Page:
Wednesday, March 24, 2010

WIP Wednesday!

Today is my very first WIP (Work-in-Progress) Wednesday! And aren't you lucky, I have a super-long excerpt from The Other Side of Light. As I said, constructive criticism is welcome. Hope you enjoy!

My phone rings and I grab it from my bedside table.


“Lyddie!” It’s Michelle. “Please, please, please tell me you’re free tonight.”

I sigh. “Michelle, I told you. I have to help out my aunt.”

“Every single night? Come on, Lyddie. You can get out of the house for one night.”

I put down my book and sit up. “No, I really can’t.” I wish I could just tell my friends why I’m stuck in my house 24/7. At least then they might feel bad for me and come over more often. I’m beginning to feel like an involuntary hermit.

“Lyddie, please. You have to come!”

“I don’t even know where you want me to go, Michelle.”

“Spring Fling!” She says it like she expects me to be excited.

“Are you telling me,” I say slowly. “That you want me to tell my aunt that I can’t help her because I have to go to a dance?”

“Oh, come on! I thought you said your aunt was cool. Are you telling me she won’t let you go for one night?”

That’s exactly what I’m telling her, but I know she’s not going to let it go. Unfortunately, Aunt Kelly is not going to let me go. “Michelle…” I begin, but she cuts me off.

“No,” she says, half – joking, half – serious. “I will not take no for an answer. I will come over there myself and tell your aunt to -”

I don’t hear the rest of her sentence because just then, I see Julie pass my door on the way to her own room and I get an idea. “Hang on,” I say into the phone, then put it down on my bed.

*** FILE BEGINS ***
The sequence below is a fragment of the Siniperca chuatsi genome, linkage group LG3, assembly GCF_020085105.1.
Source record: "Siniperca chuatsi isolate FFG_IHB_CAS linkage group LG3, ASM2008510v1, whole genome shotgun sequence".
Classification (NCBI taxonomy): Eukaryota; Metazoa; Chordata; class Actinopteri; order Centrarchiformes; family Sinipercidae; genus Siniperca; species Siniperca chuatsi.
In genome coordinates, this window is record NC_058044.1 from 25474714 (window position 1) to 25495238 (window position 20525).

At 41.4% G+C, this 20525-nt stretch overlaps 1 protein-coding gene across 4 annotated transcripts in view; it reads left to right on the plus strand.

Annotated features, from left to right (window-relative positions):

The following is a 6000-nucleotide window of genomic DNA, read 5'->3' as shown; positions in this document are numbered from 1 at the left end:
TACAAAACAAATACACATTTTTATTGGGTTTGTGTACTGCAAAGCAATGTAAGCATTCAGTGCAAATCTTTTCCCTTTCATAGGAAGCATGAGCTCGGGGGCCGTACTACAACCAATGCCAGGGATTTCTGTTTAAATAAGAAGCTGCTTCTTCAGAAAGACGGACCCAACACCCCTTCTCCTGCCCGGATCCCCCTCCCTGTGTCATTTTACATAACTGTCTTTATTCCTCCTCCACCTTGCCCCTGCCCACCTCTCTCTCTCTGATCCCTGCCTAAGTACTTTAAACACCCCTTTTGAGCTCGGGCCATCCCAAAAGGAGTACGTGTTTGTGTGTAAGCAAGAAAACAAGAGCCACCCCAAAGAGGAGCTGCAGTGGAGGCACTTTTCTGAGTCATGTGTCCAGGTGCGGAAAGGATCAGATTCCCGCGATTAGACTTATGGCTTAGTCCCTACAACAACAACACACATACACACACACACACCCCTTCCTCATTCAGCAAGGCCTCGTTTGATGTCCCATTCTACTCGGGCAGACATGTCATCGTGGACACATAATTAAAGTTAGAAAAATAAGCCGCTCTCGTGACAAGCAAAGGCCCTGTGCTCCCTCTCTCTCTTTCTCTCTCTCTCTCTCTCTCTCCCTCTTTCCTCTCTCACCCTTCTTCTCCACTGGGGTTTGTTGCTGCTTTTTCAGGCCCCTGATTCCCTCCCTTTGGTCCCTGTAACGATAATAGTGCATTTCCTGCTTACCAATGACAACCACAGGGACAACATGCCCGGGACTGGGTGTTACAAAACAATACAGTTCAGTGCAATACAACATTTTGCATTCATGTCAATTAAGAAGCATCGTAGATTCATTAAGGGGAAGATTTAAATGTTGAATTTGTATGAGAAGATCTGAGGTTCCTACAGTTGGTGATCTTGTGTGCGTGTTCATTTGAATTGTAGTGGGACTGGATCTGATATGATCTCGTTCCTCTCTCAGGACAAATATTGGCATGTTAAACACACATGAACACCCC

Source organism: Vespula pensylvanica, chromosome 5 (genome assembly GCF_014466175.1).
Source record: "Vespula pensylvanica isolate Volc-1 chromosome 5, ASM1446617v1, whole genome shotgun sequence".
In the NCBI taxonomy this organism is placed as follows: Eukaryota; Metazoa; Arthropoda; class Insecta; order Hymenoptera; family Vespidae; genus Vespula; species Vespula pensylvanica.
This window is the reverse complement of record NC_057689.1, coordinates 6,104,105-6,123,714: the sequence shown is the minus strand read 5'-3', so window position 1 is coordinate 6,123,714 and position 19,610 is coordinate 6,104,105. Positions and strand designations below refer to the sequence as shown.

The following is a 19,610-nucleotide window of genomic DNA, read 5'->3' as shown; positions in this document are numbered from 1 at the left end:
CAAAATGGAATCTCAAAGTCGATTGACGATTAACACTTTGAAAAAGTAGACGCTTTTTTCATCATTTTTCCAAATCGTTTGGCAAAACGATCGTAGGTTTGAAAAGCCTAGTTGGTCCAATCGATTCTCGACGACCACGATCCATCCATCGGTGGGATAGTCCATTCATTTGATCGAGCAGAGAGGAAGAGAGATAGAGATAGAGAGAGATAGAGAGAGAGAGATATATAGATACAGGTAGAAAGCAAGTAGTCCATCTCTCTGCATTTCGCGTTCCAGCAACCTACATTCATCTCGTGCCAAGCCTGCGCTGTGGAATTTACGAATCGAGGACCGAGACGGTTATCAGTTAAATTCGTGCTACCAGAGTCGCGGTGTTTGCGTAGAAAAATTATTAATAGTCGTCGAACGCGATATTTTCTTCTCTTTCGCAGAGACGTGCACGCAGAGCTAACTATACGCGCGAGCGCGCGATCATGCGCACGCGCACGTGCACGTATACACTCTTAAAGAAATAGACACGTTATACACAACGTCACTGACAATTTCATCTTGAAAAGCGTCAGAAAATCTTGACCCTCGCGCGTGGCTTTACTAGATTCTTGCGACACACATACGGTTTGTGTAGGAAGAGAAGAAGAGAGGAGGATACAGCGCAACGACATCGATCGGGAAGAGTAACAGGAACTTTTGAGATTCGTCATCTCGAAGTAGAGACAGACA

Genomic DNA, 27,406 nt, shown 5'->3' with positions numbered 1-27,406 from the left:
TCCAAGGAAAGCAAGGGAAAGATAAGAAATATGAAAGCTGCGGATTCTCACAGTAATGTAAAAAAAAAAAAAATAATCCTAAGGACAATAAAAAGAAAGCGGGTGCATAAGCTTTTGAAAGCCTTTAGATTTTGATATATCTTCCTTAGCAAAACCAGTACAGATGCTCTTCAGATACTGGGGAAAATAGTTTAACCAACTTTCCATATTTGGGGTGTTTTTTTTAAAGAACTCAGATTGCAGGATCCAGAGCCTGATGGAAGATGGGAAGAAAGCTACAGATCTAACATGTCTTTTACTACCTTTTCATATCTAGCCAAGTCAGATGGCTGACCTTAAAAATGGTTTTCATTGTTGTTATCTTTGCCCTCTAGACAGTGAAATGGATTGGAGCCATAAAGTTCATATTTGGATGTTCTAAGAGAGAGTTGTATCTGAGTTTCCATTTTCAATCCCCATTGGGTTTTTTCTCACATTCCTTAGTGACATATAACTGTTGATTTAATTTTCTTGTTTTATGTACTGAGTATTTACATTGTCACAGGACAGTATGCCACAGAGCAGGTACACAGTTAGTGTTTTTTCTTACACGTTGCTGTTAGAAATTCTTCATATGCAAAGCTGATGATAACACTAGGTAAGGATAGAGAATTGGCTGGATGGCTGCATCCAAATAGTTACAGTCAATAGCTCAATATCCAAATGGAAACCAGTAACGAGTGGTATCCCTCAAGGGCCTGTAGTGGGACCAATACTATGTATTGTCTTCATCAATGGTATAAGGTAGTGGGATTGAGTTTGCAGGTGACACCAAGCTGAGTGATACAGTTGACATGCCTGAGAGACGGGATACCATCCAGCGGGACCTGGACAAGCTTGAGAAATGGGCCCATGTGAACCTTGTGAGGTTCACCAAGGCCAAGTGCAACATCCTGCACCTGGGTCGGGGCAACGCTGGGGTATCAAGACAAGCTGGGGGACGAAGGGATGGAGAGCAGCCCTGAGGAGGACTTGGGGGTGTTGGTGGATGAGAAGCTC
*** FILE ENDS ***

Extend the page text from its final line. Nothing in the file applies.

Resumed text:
Julie’s door is open a crack and through the space, I can see my sister laid out on top of her covers, an arm thrown over her eyes like some damsel in distress. What Jake did to her was totally screwed up, but I hope I never get so attached to a guy that I get affected like this. Maybe I shouldn’t say anything to her…

It’s worth a shot, though, I decide. If she says no, I won’t push it. But if she says yes, then maybe I can have finally some fun. I knock lightly on the door.


I push the door open and go inside, a little surprised at what I find. Julie’s not the neatest person, but the made bed seems to be the only effort toward tidiness she’s made for a few days, and when I see the blanket crumpled on the floor, I know the bed is only made because she hasn’t had the will to pull the covers down.

“Hi,” I say quietly; the darkness and disorder in the room seem to demand a low volume. Julie doesn’t answer and I immediately make up my mind that I’m not going to ask her about the dance. As much as I disapproved of her relationship with Jake, I hate that he deserted her when she was so devoted. Now is the time for me to be Julie’s sister in the best way possible. I sit down on the end of the bed by her feet.

“How are you?” I ask, hoping the question won’t cause her to burst into tears.

To my relief, she doesn’t. She doesn’t even move. “I’m…” She trails off. Even two words are too much effort for her, and now I want to cry. Julie annoys me sometimes, but she’s still my sister. No one is allowed to be mean to her but me, and Jake has hurt her in the worst way possible.

“Julie,” I say, trying to be comforting. “I know you’re upset about -” Oh. Probably shouldn’t mention her idiot of an ex-fiancĂ©. “-everything, and I just want you to know that I’m here if you want to, you know, talk or… whatever.” This is not going well. “I mean, anytime you want to. Ever. About this. Not that you can’t about other stuff, but…” Why do these words, meant to be so earnest, sound forced and fake? And they don’t seem to be making Julie feel any better. She’s closed her eyes and I wonder if she’s stopped listening. “Julie?”

“You can go.”